BEIJING (Reuters) - China is considering a “wholesale” deal that will grant Philippine fishing vessels access to disputed Scarborough Shoal waters in the South China Sea, an influential Chinese academic and government adviser said on Friday, as relations between the two countries improve.
China has been thinking of means to grant Philippine fishing vessels access to the island’s waters since President Rodrigo Duterte visited Beijing in October, said Wu Shicun, head of government-run National Institute for South China Sea Studies.
“A wholesale bilateral fishing industry deal is still being discussed, an agreement has not yet been reached,” Wu said at a forum in Beijing.
China’s bitter squabble with the Philippines over the waters has subsided since Duterte’s visit, which came shortly after a Netherlands-based arbitration court ruled in favor of the Philippines, undermining China’s territorial claims.
Since 2012, China had used its coastguard to block the waters around the shoal from Filipinos, but Chinese vessels reportedly left the region after Duterte’s visit, allowing fishermen to return.
Last week, Duterte made a unilateral declaration barring fishermen from exploiting marine life at a tranquil lagoon that was central to years of bitter squabbling, a sharp reversal in the Philippines’ previous policy.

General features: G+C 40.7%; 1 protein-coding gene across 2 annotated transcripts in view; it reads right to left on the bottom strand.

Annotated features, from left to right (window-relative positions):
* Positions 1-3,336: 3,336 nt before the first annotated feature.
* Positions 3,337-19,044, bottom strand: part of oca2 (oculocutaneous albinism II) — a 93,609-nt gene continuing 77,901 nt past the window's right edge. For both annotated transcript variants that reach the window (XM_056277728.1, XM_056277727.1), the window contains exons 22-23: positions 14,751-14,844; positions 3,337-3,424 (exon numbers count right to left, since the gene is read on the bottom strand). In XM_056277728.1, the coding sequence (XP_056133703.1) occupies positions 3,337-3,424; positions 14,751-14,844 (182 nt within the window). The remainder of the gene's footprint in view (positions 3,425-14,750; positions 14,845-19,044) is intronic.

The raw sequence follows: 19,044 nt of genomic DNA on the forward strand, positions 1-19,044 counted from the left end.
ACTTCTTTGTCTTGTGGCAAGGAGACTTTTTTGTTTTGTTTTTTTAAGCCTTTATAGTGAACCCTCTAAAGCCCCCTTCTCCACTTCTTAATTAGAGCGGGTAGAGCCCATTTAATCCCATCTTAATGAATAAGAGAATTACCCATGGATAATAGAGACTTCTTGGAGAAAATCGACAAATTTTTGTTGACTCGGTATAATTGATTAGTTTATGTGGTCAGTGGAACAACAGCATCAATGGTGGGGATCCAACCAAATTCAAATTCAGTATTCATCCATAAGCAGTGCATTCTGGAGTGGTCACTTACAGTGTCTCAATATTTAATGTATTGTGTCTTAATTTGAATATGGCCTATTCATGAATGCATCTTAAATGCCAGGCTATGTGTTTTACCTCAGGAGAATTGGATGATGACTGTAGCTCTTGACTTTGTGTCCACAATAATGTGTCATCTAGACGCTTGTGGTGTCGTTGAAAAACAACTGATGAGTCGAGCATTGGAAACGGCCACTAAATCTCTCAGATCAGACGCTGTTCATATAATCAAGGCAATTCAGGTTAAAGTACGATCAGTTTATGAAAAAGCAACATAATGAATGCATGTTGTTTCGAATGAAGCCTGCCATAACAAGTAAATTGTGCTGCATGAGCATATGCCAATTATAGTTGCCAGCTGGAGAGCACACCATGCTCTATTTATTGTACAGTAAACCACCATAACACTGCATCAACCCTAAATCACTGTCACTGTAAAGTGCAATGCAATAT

At this time, the waters within the shoal are not accessible to either Chinese or Filipino fishermen, Wu said. Fishermen would be granted access to the shoal for humanitarian reasons if a typhoon hit the waters, he added.
Wu has been involved in diplomatic efforts to bring China and the Philippines closer together since Duterte’s election.
Zhu Feng, director of the South China Sea Center at Nanjing University, said there had been a “fundamental change” since Duterte came into office.
The “Scarborough Shoal push”, if successful, would give hope that the disputes within the South China Sea may be diplomatically resolved, he added, speaking at the same forum.
China has sought to underscore its sovereignty over the shoal, and in public has been less specific about how arrangements allowing Philippine fishermen to operate there will work.
Asked about Wu’s comments, Chinese Foreign Ministry spokesman Geng Shuang said that China would make “appropriate arrangements” to allow Filipino fishermen access to the waters, but did not give any further details.
China claims most of the energy-rich South China Sea. As well as the Philippines, neighbors Brunei, Malaysia, Taiwan and Vietnam also have claims.
Reporting by Christian Shepherd; Editing by Ben Blanchard and Nick Macfie
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